Here is a selection of Q&As from Your Cheshire & Merseyside Wedding magazine whether it be about flowers, hair and makeup, fashion, wedding themes, health & beauty, cakes, stationery, legal advice. If you would like your question answered by our experts, please email it to email@example.com
To view more expert advice on a different topic, please select one from the list below.
Q. What would a full wedding stationery package involve and what timescales should we be working to?
A. Ling Warlow says: Wedding stationery is a very personal thing and is as complicated or simple as you make it. Although, it probably shouldn't be too taxing! Most important is to think about the information your guests need to know: where and when, local accommodation, a note about gifts, and so on. There are all sorts of additional details you can include too such as menus, a timeline, RSVP card, maps, and song requests. It's always advisable to order a few additional invitations just in case you need to send out a second wave, or you find you've missed someone out.
Save-the-date cards are growing in popularity. They're particularly useful for weekday weddings, bank holidays, or peak vacation periods. You should opt to send these out a year ahead, followed by the invitations three to four months before the wedding.
The next steps are: stationery for your ceremony, the wedding breakfast, and to say “thank you.” For a church wedding, an order of service is a must – either one per guest, or one per couple. Then we come to the wedding breakfast. You'll need a seating plan and place cards, plus signs to help guests find their tables. You may also choose to have menus, a guest book and further signage. If your guests have pre-ordered their menu choices, it's a good idea to remind them of what they have chosen, either by providing menus, or putting their choices on the back of the place cards. Finally, there's the “thank you” cards. If you'd like them to match, consider ordering along with your other items.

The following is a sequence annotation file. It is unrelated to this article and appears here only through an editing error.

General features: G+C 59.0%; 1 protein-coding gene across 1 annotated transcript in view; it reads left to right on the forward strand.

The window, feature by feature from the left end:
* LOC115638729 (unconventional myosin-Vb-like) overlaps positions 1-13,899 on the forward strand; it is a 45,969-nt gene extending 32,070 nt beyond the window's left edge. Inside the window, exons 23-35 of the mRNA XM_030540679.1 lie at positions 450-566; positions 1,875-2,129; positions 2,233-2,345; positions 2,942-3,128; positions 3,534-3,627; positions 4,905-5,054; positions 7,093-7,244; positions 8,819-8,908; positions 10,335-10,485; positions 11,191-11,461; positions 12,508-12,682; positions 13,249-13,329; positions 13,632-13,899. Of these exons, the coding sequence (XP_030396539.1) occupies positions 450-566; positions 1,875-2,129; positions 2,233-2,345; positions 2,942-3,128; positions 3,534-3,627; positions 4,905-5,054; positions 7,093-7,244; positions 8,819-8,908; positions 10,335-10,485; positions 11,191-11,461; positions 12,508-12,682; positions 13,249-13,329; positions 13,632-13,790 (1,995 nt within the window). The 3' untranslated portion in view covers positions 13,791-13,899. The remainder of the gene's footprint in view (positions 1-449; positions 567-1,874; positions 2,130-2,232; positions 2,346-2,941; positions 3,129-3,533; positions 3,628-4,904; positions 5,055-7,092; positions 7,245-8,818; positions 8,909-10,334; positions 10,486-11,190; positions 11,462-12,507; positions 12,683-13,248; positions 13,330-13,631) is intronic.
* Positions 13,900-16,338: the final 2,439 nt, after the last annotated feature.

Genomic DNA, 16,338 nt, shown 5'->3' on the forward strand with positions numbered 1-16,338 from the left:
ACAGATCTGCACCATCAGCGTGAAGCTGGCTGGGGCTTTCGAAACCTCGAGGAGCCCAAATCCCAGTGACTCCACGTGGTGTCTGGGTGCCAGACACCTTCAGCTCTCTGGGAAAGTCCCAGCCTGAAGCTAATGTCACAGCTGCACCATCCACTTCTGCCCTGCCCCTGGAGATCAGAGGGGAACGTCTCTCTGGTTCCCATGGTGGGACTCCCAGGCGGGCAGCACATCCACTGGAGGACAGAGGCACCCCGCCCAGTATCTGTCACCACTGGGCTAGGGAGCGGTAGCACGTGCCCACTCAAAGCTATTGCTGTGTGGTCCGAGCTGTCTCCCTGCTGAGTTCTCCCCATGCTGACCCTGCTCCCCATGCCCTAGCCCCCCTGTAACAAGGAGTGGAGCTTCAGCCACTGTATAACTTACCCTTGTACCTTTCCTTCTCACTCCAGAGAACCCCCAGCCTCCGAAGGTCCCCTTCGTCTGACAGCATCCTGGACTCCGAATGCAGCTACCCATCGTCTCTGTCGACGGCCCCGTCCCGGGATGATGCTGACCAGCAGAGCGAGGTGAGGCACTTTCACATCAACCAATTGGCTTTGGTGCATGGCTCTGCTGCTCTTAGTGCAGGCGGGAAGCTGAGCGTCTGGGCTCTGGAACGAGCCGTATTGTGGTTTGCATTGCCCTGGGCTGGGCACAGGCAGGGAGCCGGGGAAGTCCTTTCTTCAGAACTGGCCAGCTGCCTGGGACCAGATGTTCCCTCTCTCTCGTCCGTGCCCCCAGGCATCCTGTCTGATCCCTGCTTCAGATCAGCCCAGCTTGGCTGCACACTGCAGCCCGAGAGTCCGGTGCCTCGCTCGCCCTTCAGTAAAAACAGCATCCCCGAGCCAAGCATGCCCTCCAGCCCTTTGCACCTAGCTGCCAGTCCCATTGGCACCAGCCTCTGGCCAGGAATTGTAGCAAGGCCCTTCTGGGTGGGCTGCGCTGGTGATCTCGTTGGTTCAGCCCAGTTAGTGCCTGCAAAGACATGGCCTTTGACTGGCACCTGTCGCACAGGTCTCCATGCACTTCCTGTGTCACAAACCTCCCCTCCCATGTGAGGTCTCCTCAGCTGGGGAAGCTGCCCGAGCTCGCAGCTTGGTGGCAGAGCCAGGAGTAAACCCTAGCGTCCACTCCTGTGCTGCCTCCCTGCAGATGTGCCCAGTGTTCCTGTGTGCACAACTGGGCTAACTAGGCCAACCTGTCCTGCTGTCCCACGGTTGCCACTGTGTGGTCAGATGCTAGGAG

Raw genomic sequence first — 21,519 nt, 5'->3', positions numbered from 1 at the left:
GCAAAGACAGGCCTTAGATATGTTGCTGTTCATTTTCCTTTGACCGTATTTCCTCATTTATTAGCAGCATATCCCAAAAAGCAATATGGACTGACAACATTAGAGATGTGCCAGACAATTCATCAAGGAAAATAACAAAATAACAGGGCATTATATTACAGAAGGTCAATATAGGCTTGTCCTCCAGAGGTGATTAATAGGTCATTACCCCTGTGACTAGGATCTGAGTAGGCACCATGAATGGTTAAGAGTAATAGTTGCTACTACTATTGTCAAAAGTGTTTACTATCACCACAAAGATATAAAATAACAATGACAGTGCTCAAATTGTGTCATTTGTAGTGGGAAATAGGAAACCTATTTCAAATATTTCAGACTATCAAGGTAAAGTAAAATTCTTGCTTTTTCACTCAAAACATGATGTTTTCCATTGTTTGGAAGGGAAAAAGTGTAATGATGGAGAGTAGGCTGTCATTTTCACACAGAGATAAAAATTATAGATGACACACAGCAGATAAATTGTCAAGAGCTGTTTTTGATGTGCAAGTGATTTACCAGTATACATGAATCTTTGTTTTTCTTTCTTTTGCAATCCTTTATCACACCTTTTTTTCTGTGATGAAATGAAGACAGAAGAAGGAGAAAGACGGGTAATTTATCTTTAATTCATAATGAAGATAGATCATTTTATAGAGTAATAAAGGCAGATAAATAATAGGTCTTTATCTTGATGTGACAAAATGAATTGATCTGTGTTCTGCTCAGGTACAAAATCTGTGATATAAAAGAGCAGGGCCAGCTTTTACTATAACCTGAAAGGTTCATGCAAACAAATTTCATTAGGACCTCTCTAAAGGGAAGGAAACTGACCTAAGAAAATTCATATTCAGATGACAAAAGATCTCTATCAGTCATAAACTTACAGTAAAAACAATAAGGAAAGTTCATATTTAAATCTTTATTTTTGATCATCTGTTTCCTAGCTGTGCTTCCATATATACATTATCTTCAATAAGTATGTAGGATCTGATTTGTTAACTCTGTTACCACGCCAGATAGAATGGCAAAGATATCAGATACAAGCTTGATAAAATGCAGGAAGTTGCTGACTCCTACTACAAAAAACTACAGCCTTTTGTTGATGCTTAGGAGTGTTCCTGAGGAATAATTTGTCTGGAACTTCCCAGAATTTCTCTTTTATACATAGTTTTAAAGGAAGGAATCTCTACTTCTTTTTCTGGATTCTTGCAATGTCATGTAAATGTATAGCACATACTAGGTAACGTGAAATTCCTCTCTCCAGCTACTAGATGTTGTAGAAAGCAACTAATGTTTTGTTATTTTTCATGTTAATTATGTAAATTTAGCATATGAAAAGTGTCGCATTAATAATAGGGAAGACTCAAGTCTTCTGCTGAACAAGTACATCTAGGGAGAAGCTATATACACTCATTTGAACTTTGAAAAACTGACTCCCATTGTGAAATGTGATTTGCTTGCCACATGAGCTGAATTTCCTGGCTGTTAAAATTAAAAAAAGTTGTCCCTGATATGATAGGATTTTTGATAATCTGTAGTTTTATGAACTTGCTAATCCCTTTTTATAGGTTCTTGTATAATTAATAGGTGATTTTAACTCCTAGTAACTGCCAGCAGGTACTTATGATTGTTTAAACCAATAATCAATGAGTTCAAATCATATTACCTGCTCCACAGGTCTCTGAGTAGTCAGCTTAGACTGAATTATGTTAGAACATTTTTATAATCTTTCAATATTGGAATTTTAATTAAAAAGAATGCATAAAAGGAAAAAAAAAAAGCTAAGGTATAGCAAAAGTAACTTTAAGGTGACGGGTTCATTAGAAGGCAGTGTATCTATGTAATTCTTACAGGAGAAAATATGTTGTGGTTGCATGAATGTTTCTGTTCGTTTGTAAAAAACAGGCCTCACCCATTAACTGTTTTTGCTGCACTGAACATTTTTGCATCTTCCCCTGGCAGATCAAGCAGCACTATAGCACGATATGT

Do give yourself enough time to get things right. A professional designer will need two to three months notice. Be sure to ask for samples of card stocks to manage expectations, and proof read everything before printing. Twice!
Q. We're getting married on Valentine's Day. How can we capture the spirit of the day in our invitations without going overboard on heart motifs?
A. Ling Warlow says: Valentine's Day is the ultimate romantic wedding date – you'll never forget your anniversary! So, if you've chosen this date to say “I do,” you need to embrace it!
Why not choose a simple, elegant heart motif that can be echoed throughout your stationery, and put a ban on hearts anywhere else, or simply avoid red or pink. You could also plump for the simplicity of a single red rose or the cheeky appearance of cupid on your seating plan echoed in your cake topper.
The best way of all is to stay true to yourselves. Celebrate each other and the people you love. Your wedding day, regardless of the date it falls on, is a celebration of your love.